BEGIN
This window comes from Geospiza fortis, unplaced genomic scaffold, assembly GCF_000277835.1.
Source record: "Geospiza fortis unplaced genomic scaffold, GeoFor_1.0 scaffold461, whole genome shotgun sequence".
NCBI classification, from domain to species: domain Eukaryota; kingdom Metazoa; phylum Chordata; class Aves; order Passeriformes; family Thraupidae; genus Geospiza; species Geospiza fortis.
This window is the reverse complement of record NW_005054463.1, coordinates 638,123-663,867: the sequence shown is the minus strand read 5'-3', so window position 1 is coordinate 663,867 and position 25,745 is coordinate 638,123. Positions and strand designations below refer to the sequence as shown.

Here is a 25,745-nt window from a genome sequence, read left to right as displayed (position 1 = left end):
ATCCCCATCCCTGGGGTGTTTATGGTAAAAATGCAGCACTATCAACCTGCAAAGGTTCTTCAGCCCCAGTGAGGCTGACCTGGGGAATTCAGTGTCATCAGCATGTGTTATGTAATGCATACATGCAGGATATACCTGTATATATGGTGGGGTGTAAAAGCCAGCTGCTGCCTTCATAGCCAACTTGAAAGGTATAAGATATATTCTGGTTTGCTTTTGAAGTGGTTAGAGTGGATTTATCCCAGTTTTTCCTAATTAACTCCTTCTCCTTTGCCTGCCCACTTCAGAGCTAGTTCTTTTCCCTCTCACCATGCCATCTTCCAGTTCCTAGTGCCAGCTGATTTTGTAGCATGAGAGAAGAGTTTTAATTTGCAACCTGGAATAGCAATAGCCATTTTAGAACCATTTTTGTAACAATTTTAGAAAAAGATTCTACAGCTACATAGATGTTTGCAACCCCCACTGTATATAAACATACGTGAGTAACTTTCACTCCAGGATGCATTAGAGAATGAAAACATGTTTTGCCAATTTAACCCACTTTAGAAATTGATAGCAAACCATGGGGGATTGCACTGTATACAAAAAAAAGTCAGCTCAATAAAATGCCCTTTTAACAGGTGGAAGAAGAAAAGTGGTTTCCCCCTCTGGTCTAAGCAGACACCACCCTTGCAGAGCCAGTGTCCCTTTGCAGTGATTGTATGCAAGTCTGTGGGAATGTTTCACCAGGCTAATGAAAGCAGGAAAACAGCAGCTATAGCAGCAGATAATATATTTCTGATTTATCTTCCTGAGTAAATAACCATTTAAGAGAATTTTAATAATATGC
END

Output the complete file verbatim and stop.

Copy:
This window comes from Geospiza fortis, unplaced genomic scaffold, assembly GCF_000277835.1.
Source record: "Geospiza fortis unplaced genomic scaffold, GeoFor_1.0 scaffold461, whole genome shotgun sequence".
NCBI classification, from domain to species: domain Eukaryota; kingdom Metazoa; phylum Chordata; class Aves; order Passeriformes; family Thraupidae; genus Geospiza; species Geospiza fortis.
This window is the reverse complement of record NW_005054463.1, coordinates 638,123-663,867: the sequence shown is the minus strand read 5'-3', so window position 1 is coordinate 663,867 and position 25,745 is coordinate 638,123. Positions and strand designations below refer to the sequence as shown.

Here is a 25,745-nt window from a genome sequence, read left to right as displayed (position 1 = left end):
ATCCCCATCCCTGGGGTGTTTATGGTAAAAATGCAGCACTATCAACCTGCAAAGGTTCTTCAGCCCCAGTGAGGCTGACCTGGGGAATTCAGTGTCATCAGCATGTGTTATGTAATGCATACATGCAGGATATACCTGTATATATGGTGGGGTGTAAAAGCCAGCTGCTGCCTTCATAGCCAACTTGAAAGGTATAAGATATATTCTGGTTTGCTTTTGAAGTGGTTAGAGTGGATTTATCCCAGTTTTTCCTAATTAACTCCTTCTCCTTTGCCTGCCCACTTCAGAGCTAGTTCTTTTCCCTCTCACCATGCCATCTTCCAGTTCCTAGTGCCAGCTGATTTTGTAGCATGAGAGAAGAGTTTTAATTTGCAACCTGGAATAGCAATAGCCATTTTAGAACCATTTTTGTAACAATTTTAGAAAAAGATTCTACAGCTACATAGATGTTTGCAACCCCCACTGTATATAAACATACGTGAGTAACTTTCACTCCAGGATGCATTAGAGAATGAAAACATGTTTTGCCAATTTAACCCACTTTAGAAATTGATAGCAAACCATGGGGGATTGCACTGTATACAAAAAAAAGTCAGCTCAATAAAATGCCCTTTTAACAGGTGGAAGAAGAAAAGTGGTTTCCCCCTCTGGTCTAAGCAGACACCACCCTTGCAGAGCCAGTGTCCCTTTGCAGTGATTGTATGCAAGTCTGTGGGAATGTTTCACCAGGCTAATGAAAGCAGGAAAACAGCAGCTATAGCAGCAGATAATATATTTCTGATTTATCTTCCTGAGTAAATAACCATTTAAGAGAATTTTAATAATATGC